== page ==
While prior research shows several instances where

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While prior research shows several instances where managers attempt to manage earnings to avoid reporting losses and earnings decreases (Burgstahler and Dichev 1997 a; DeGeorge et al. 1999 ; Bartov et al. 2002 ; Beatty et al. 2002 ; Moehrle 2002 ; Das and Zhang 2003 ; Dechow et al. 2003 ), we find no evidence that such actions should be motivated by market imposed penalties. 22 The lack of evidence for a threshold effect is consistentwithresultsinPayneandThomas( 2008 ).Ifthemarketanticipatesanearnings increase or a profit, as indicated by the analyst forecast, then realizations of these thresholds would not be expected to elicit a stock price response. Dispersion , Book-to-Market , and PreReturn are significant in the predicted direction for both samples, and Market Value is significant for the full sample. The coefficient on Expected Growth is not significantly different from zero. 4.4 Additional tests The results documented in Tables 4 and 5 are consistent with the cost of capital hypothesis . The extensive controls we employ for nonlinearities in the returns/ earnings relation and the short-window research design facilitate our attributing the documented results to cost of capital (a denominator effect in Eq. 1). Nevertheless, we conduct additional sensitivity analyses to examine the robustness of our main results. 21 When our controls for nonlinearity ( FELin and RevLin ) are not included in the model, the coefficient on FE is 12.478 and the coefficient on Revision is 7.723. The coefficient on D Dispersion remains significantly negative ( - 0.011; t = - 7.26). 22 Managers’ compensation packages or corporate goals could be partially based on meeting certain earnings thresholds, including reporting increasing earnings or profits, which could motivate managers to achieve these thresholds absent valuation implications. 24 L. Rees, W. Thomas 123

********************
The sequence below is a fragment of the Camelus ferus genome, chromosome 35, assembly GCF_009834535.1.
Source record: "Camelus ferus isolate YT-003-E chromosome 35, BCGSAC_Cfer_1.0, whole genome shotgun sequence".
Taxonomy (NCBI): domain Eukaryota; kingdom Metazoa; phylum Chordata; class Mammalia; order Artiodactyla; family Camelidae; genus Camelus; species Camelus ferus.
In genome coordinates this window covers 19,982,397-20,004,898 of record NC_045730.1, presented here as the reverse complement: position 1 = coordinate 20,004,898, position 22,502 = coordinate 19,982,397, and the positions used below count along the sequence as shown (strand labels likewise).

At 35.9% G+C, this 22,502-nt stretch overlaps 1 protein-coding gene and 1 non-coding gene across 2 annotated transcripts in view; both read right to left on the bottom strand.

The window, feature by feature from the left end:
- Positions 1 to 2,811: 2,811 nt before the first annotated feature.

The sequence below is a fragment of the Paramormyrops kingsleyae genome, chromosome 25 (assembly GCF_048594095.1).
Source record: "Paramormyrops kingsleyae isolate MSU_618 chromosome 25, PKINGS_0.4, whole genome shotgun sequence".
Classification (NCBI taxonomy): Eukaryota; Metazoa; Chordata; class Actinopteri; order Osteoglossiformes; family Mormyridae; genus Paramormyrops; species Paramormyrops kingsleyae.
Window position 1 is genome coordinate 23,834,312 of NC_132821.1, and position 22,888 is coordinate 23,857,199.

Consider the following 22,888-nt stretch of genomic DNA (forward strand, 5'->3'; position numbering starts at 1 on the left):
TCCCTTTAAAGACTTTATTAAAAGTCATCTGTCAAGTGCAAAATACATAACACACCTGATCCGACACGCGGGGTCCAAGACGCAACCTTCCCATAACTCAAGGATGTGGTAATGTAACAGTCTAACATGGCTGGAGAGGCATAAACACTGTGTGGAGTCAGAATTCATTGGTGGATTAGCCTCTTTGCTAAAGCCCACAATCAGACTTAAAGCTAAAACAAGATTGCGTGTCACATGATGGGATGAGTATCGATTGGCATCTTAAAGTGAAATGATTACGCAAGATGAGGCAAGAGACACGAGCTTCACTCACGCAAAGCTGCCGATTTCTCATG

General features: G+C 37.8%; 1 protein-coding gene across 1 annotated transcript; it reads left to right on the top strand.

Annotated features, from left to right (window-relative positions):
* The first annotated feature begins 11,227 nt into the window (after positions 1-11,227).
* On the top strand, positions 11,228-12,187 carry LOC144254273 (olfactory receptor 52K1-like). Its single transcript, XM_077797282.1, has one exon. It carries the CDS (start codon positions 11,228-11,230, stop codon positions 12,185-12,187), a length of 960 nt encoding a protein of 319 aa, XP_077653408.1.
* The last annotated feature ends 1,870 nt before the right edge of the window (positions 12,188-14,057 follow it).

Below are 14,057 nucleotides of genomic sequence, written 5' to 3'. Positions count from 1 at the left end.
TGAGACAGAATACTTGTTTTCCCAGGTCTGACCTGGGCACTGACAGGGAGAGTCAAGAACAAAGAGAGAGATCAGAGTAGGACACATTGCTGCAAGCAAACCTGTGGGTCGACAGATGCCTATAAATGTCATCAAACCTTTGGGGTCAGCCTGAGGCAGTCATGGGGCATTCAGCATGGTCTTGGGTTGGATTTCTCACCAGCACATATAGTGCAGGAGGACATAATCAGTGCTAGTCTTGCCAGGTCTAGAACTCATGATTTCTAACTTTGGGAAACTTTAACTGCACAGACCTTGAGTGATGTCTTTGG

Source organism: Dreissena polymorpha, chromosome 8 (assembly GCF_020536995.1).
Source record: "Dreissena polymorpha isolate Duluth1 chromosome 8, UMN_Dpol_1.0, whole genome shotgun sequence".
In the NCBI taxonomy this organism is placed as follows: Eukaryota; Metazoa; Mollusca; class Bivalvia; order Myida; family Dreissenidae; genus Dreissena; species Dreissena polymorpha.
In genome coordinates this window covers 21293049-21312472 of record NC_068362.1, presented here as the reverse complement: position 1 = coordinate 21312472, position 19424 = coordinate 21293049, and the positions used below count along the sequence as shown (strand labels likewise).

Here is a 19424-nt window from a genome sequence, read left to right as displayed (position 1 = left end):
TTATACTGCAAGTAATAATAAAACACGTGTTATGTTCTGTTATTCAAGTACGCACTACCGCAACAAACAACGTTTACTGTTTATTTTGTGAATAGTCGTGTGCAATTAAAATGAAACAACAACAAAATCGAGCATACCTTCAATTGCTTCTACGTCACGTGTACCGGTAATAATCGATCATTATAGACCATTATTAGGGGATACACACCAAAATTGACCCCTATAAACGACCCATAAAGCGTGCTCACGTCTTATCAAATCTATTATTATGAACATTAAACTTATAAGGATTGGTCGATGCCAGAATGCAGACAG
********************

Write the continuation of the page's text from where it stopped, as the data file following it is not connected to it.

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4.4.1 Association between change in dispersion and cost of capital We examine the construct validity of using D Dispersion as a link to cost of capital by regressing the estimated change in cost of capital on the independent variables in Eq. 2. Finding a significant association between the change in cost of capital and D Dispersion increases our confidence that the price reaction results reported in Tables 4 and 5 can be attributed to the cost of capital hypothesis . We estimate cost of capital using the model in Ohlson and Juettner-Nauroth ( 2005 ), which expresses cost of capital as a function of the forward EPS-to-price ratio and two measures of growth in expected EPS. Consistent with the notion that dispersion is associated with cost of capital, we find that the ranked value of D Dispersion is positively associated with change in cost of capital ( t - value = 2.16). 23 These results support our primary conclusions. 4.4.2 Reconciliation with concurrent research In a concurrent study, Dimitrov et al. ( 2007 ) test the theory developed by Miller ( 1977 ) by examining the relation between earnings announcement period returns and various proxies for differences of opinion across investors. One proxy employed for differences of opinion is analyst forecast dispersion. Specifically, the authors
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